A map of the world has everything to do
                                    with the cactus by the window.
                                    The world of the quark has everything to do
                                    with a jaguar circling in the night.
                                    The man who sacrifices himself and throws a Molotov
                                    cocktail at a tank has everything to do
                                    with a sunflower that bends to the light.





                                    Open a window and touch the sun,
                                    or feel the wet maple leaves flicker in the rain.
                                    Watch a blue crab scuttle in clear water,
                                    or find a starfish in the dirt.
                                    Describe the color green to the color blind,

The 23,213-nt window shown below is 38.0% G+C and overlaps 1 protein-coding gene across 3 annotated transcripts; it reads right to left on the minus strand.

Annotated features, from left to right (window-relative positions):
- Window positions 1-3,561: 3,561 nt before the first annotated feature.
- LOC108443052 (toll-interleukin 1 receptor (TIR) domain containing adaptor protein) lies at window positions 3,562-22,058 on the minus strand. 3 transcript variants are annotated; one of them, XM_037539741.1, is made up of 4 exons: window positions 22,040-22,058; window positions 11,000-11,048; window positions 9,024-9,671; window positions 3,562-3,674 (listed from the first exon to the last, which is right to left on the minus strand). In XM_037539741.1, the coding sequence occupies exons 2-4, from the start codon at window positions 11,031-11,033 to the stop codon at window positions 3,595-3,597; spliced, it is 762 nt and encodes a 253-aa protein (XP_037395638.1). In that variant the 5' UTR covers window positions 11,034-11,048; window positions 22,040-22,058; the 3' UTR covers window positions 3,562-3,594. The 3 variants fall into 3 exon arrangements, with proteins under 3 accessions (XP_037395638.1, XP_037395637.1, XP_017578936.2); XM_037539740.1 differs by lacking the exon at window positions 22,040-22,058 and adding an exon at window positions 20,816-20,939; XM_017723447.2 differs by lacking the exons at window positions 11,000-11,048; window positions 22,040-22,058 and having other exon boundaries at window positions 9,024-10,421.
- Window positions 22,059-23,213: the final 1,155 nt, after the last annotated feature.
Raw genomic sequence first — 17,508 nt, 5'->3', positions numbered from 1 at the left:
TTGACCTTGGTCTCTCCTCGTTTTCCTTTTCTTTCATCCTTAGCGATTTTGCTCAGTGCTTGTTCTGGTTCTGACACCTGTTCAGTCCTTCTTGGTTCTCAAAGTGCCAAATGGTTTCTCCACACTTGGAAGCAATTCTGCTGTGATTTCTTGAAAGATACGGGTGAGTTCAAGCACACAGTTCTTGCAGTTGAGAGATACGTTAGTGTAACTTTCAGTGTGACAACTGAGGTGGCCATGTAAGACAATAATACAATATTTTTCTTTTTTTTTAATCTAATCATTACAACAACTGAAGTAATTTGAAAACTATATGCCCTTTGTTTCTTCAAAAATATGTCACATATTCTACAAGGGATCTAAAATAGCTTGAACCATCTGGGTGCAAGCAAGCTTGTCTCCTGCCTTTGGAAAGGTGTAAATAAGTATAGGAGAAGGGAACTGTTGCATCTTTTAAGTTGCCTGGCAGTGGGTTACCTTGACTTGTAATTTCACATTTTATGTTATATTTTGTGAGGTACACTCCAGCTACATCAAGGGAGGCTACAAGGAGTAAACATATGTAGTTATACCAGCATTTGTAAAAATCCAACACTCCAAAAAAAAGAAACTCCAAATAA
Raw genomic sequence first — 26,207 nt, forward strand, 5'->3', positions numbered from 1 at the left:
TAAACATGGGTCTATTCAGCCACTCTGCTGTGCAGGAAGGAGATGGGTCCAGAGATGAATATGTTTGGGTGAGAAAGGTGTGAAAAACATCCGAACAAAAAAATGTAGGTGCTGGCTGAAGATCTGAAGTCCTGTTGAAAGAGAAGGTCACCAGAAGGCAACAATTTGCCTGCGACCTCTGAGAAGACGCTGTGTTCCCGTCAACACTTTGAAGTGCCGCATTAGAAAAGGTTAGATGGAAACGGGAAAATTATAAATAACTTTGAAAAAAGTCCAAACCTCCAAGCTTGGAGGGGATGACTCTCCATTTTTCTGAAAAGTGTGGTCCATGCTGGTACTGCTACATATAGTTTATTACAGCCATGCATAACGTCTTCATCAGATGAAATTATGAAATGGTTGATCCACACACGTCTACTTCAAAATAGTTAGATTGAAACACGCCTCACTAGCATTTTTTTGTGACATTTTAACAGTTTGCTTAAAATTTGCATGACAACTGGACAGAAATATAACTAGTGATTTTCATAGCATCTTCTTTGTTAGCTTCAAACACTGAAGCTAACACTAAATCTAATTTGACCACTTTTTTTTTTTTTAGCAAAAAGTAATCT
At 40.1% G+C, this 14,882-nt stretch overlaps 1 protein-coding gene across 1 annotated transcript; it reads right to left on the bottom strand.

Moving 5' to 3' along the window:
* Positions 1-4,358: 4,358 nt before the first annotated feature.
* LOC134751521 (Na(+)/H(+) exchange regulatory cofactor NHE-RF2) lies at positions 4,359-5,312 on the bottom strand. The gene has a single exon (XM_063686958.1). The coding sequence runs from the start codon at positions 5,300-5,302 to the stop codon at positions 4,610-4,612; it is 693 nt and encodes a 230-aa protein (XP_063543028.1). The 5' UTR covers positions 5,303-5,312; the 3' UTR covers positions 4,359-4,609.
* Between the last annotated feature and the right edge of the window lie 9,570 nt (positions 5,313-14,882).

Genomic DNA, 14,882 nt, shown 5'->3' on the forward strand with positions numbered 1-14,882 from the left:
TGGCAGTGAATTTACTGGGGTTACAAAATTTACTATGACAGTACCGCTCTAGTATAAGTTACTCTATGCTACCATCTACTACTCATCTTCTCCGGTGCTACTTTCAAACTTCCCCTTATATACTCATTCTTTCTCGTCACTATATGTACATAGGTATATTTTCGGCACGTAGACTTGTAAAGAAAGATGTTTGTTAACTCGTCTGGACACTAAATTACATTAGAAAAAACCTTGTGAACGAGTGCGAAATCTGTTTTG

or build a house out of pain.

                                    The world is more than you surmise.
                                    Take the pines, green-black, slashed by light,
                                    etched by wind, on the island
                                    across the riptide body of water.
                                    Describe the thousand iridescent needles
                                    to a blind albino Tarahumara.

                                    In a bubble chamber, in a magnetic field,
                                    an electron spirals and spirals in to the center,
                                    but the world is more than such a dance:
                                    a spiraling in to the point of origin,
                                    a spiraling out in the form of a
                                    wet leaf, a blue crab, or a green house.





                                    The heat ripples ripple the cactus.